Not true. The fighters you see on HBO, SHO, and PPV, make considerably more money than the lower tier MMA fighters. Not as much as the main eventers, but more than the rest.

    That's due to less fighters on the cards, and the one time basis payoffs, if you will.

    Honestly, the UFC coiuld learn something from that IMO. Most world class P4P boxers make more than 10 mill a fight.


    Payouts for MMA have been steadily going up and that, I think, is a huge positive that people should be focusing on.
    True, but Dana and the fertitas are making 10 times more than their fighters and they didnt shed an ounce of blood. Main event boxers usually make about 90% of the PPV revenue from what I'm told.

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    Quote Originally Posted by Dork8503
    I can name 20 boxers off the top of my head that make over a million a fight.
    Exactly! I would rep you, but need to spread it.

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    [QUOTE=harlemhustla145]
    Quote Originally Posted by DemonPig
    Not true. The fighters you see on HBO, SHO, and PPV, make considerably more money than the lower tier MMA fighters. Not as much as the main eventers, but more than the rest.

    That's due to less fighters on the cards, and the one time basis payoffs, if you will.

    Honestly, the UFC coiuld learn something from that IMO. Most world class P4P boxers make more than 10 mill a fight.


    True, but Dana and the fertitas are making 10 times more than their fighters and they didnt shed an ounce of blood. Main event boxers usually make about 90% of the PPV revenue from what I'm told.

    they make 65-70% of ppv

    But again you can not compare the pay. UFC an dana might make 10 more but they are paying for everything unlike boxing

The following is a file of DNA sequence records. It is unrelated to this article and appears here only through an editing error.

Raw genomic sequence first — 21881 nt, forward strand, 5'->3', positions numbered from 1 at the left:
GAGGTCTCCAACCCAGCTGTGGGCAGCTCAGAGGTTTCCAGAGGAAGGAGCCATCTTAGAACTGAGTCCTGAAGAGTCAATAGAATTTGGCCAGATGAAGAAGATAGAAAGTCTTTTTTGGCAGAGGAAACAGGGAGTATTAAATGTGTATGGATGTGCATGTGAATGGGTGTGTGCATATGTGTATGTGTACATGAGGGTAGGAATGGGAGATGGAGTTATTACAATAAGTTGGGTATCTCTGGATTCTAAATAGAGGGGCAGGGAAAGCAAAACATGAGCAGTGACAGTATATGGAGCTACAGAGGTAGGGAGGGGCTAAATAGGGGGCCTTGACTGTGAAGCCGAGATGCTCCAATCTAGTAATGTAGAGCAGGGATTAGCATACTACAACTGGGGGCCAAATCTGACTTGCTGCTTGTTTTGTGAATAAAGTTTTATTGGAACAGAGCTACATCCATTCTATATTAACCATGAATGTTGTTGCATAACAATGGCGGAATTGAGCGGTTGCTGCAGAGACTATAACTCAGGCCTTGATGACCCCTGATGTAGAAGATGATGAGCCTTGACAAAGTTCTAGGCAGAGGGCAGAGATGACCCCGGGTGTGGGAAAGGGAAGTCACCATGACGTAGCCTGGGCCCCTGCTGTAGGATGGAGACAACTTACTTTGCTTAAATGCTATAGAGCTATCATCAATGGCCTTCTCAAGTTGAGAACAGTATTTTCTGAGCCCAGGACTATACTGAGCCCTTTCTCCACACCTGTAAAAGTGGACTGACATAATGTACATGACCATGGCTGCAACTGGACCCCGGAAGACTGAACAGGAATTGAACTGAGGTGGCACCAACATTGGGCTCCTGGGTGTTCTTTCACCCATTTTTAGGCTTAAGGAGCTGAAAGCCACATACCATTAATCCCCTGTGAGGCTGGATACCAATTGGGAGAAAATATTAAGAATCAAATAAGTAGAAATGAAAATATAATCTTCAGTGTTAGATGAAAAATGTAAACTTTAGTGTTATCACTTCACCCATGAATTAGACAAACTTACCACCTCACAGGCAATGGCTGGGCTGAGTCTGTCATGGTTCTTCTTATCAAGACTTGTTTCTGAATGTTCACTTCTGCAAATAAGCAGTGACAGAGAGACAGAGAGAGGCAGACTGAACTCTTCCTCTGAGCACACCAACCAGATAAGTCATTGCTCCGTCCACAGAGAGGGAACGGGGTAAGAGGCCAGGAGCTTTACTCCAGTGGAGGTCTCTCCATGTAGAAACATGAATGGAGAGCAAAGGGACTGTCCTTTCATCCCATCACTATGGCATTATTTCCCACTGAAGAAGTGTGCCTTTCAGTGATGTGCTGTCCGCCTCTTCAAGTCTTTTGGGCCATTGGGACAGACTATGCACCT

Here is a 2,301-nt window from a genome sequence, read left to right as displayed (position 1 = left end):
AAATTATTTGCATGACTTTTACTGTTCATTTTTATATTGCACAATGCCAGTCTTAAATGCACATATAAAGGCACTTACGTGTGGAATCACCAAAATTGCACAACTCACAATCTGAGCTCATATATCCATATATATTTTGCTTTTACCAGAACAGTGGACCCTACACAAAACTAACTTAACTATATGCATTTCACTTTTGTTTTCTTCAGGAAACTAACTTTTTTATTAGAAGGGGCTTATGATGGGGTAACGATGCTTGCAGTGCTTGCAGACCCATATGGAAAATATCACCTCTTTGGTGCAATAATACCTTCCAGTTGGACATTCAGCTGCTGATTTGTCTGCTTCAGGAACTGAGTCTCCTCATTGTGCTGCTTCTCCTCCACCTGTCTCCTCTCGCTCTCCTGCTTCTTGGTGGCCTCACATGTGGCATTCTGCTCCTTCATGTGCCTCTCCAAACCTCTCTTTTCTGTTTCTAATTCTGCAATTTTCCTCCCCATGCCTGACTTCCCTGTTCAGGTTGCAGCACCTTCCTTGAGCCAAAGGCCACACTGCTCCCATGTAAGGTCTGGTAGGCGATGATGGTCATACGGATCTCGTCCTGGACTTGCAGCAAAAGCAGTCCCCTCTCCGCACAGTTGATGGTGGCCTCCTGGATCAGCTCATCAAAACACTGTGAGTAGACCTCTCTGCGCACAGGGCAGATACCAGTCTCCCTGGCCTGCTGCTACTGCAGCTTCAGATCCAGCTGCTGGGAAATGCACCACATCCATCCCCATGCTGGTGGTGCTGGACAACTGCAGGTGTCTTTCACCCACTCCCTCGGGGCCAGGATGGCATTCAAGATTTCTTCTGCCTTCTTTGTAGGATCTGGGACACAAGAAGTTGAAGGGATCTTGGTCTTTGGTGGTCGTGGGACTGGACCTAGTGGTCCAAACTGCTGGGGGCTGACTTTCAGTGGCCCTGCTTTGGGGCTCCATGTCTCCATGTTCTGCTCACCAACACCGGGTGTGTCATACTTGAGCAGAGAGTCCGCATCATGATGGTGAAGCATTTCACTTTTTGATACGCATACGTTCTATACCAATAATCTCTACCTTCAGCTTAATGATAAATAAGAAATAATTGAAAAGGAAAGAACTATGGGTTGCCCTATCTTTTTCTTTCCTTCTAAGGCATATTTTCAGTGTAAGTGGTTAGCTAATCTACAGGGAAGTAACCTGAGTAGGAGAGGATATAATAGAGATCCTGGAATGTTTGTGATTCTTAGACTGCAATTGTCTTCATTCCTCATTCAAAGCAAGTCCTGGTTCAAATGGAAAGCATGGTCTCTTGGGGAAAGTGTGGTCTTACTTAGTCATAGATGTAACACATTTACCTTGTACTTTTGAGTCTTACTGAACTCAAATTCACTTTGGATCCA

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    [QUOTE=harlemhustla145]
    Quote Originally Posted by DemonPig
    Not true. The fighters you see on HBO, SHO, and PPV, make considerably more money than the lower tier MMA fighters. Not as much as the main eventers, but more than the rest.

    That's due to less fighters on the cards, and the one time basis payoffs, if you will.

    Honestly, the UFC coiuld learn something from that IMO. Most world class P4P boxers make more than 10 mill a fight.


    True, but Dana and the fertitas are making 10 times more than their fighters and they didnt shed an ounce of blood. Main event boxers usually make about 90% of the PPV revenue from what I'm told.

    But your missing the point of the article.. ALL of the risk, 100% of it falls in the UFC, they pay a full time staff, pay for production, pay for the venue, pay for all the travel and lodging costs, etc... The fighters only risk is to fight, and that is by there choice.

    The UFC should make 10X more than the fighters if they have 100% of the risk.
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    what the hell is wrong with the quotes

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    [QUOTE=jrube]
    Quote Originally Posted by harlemhustla145


    But your missing the point of the article.. ALL of the risk, 100% of it falls in the UFC, they pay a full time staff, pay for production, pay for the venue, pay for all the travel and lodging costs, etc... The fighters only risk is to fight, and that is by there choice.

    The UFC should make 10X more than the fighters if they have 100% of the risk.
    Oh I agree. The UFC takes the biggest risk, but as of late, that risk is paying out dividends, consistently. I just think the UFC's business model is too much like prowrestling. It's like, back in the WCW/WWF days, you'd never see Hulk Hogan wrestle Shawn Micheals. What I'm trying to say is, we'll never see all the dream fights we want to see. I really want to see Fedor fight the best. (I.E. Randy Couture) but the UFC doesnt do "non exclusive" contracts... Which I think is going to hurt the UFC's credibility in the future. The UFC also needs to start leting in NON BIASED press into their shows. Like MMAWEEKLY, MMANEWS, YAHOO sports, ESPN, hell even sherdog. I guess I'm still upset at Dana failing to sign Fedor. I mean seriously, wtf?